Round dance singers and dancers at the Fort Hall Round Dance at Timbee Hall.
By LORI ANN EDMO
FORT HALL — The tradition of the Fort Hall Round Dance carried on January 13 and 14 where many prayers were said for good luck and to wish the Shoshone-Bannock Tribes well.
Earl “Archie” Arkinson, Cree from Rocky Boy, Mont. also known as “Heat Wave Standing Up” in the Cree language, said the meaning of the Round Dance is ceremony and that’s why they smudge for the people that went home (passed on) and for the present. It began with a pipe ceremony on Friday, food was served both days to offer to those that went home, partaken for them and for good luck. “To always have luck at your home,” he said and always have food on the table. He explained those who went home were present spiritually – the Creator let them come here spiritually and “that’s why we do this Round Dance – it’s a high honor for them.”
Arkinson said a giveaway is conducted and there’s certain songs that go with it and smudging. “It’s something great we have,” he continued. Prior to the giveaway, four elders were asked to pray including local elders Norma Osborne and Clyde “Duke” Dixey Sr.
Concerning the giveaway, Arkinson said when you give gifts to someone you’re giving good luck. He served as a co-emcee with Bart Powaukee from Roosevelt, Utah. Both kept the dances going. LaGrand Coby assisted Powaukee on Friday night.
Miss Sho-Ban Kaycee Jo Dixey round dances with youth.
Sonny Dixey, Fort Hall Round Dance organizer, said he’s thankful to his uncle Archie for helping teach him the proper protocols, along with the late Merle Tendoy and Charles Top Sky. He’s also appreciative of three brothers he sings with in the Blackstone drum group Terry, Darrell and Randy Paskemin for teaching him what to do and also what not to do.
Sonny said it’s important to bring the good feelings back to the Tribes especially after the pandemic losing so many tribal elders – people with a lot of knowledge. “We’re doing this again hoping to get through to some of the younger generation to carry on what we are trying to each or show them.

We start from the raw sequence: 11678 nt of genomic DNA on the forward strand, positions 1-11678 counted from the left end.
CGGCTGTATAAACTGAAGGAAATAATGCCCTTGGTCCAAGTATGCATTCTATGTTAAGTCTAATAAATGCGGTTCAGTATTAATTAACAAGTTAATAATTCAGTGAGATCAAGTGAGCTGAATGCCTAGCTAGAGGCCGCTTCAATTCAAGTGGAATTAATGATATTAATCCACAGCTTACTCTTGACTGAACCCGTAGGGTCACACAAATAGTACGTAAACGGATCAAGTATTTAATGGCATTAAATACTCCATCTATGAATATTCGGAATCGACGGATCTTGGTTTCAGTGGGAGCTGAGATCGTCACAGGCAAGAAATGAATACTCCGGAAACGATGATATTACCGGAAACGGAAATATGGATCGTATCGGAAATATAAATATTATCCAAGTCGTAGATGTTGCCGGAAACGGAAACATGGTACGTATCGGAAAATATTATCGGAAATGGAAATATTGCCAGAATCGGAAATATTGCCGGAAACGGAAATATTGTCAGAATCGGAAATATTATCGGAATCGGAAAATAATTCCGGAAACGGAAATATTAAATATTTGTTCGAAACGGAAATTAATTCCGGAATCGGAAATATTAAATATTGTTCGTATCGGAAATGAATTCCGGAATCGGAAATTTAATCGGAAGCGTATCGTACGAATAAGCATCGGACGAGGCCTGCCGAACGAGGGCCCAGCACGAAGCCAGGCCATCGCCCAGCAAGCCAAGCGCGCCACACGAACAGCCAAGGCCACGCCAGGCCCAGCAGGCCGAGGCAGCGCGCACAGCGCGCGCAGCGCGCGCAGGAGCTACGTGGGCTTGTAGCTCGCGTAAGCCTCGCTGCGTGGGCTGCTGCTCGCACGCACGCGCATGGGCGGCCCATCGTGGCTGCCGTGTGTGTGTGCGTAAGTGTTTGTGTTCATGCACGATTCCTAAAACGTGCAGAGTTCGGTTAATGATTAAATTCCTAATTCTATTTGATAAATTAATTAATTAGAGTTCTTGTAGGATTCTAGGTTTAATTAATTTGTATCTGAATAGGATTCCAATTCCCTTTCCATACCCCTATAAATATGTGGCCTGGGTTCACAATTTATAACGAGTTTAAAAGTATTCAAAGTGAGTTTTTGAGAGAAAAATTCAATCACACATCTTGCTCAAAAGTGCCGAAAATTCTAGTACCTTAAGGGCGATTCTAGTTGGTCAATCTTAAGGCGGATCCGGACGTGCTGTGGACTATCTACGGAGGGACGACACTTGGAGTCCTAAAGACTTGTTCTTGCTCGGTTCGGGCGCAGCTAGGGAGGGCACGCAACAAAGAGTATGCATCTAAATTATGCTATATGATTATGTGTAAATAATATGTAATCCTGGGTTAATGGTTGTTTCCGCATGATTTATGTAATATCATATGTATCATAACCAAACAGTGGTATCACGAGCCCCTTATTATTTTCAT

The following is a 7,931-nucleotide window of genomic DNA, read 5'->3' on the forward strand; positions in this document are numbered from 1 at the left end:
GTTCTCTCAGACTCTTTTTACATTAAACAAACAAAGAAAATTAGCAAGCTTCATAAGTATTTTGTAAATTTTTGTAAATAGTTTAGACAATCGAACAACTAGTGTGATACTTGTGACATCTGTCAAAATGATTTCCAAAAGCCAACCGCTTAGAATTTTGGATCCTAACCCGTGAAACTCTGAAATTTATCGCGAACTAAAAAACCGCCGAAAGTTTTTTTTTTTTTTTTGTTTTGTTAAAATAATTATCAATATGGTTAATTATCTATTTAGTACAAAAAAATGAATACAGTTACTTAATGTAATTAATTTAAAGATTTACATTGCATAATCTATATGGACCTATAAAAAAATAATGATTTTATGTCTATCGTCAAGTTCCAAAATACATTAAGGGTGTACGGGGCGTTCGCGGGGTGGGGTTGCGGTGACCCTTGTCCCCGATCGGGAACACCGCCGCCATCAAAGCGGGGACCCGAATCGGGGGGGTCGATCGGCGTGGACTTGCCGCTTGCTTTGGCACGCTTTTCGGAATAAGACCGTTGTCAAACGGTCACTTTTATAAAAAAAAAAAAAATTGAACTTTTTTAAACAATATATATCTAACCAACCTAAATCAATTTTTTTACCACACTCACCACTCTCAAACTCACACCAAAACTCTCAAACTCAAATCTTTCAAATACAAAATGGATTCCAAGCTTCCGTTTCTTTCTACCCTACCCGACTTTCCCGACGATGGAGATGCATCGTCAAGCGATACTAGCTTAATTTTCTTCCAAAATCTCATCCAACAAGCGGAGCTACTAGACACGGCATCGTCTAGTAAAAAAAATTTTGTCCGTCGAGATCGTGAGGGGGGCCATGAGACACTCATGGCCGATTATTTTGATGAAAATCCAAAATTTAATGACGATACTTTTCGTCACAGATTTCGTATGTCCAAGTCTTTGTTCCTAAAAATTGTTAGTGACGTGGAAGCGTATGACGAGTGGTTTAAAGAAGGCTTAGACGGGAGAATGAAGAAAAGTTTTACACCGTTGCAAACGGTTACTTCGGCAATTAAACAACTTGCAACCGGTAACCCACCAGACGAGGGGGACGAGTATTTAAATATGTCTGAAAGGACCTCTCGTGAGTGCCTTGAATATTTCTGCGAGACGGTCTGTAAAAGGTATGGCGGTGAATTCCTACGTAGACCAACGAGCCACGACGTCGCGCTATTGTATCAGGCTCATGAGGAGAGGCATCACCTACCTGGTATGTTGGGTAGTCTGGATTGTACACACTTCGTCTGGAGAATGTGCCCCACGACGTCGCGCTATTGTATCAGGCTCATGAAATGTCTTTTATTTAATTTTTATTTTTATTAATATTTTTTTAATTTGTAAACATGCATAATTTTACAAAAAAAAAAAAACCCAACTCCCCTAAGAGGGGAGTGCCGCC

Women singers at the round dance.
He started preparing for the event in October 2022 getting singers to see if they were available, gathering giveaway items and preparation of the food.
During the giveaway, Dixey acknowledged his daughter Anika, the Paskemin brothers, Mark Longjohn, Pat Teton, and Arkinson for their support. He explained he recently had some difficulties in his life and was appreciative of them. They were presented Round Dance jackets.
Sonny served as the stickman during the Round Dance as he took care of the drums and passed the sticks among the singers. In that role, he regulates the number of songs they sing depending on the number of groups or lead singers present. He helps teach order around the circle.
Emcees Earl "Archie" Arkinson and Bart Powaukee.
He noted how important it is to continue the tradition, “It’s something we can’t lose as Indian people, it’s something to hold on to and teach our kids and grandkids to follow in our steps – keep it going for as long as we can.”
Sonny is doing his best to pass on the teachings to the young people in his family. “It’s kind of hard, I can relate – I was the same way with my dad and my grampa’s, they’d try to teach me something and I was just a hard headed kid running around.” He’s hoping he’s getting through to them and they’re starting to respect the ways and the tradition.
He’s thankful for Archie because he knows what needs to be said during the Round Dance and what’s expected. He’s also thankful for Powaukee as he’s a really good friend and knowledgeable. “I called upon him to help me out and he didn’t hesitate.”
Round dancers in ribbon skirts.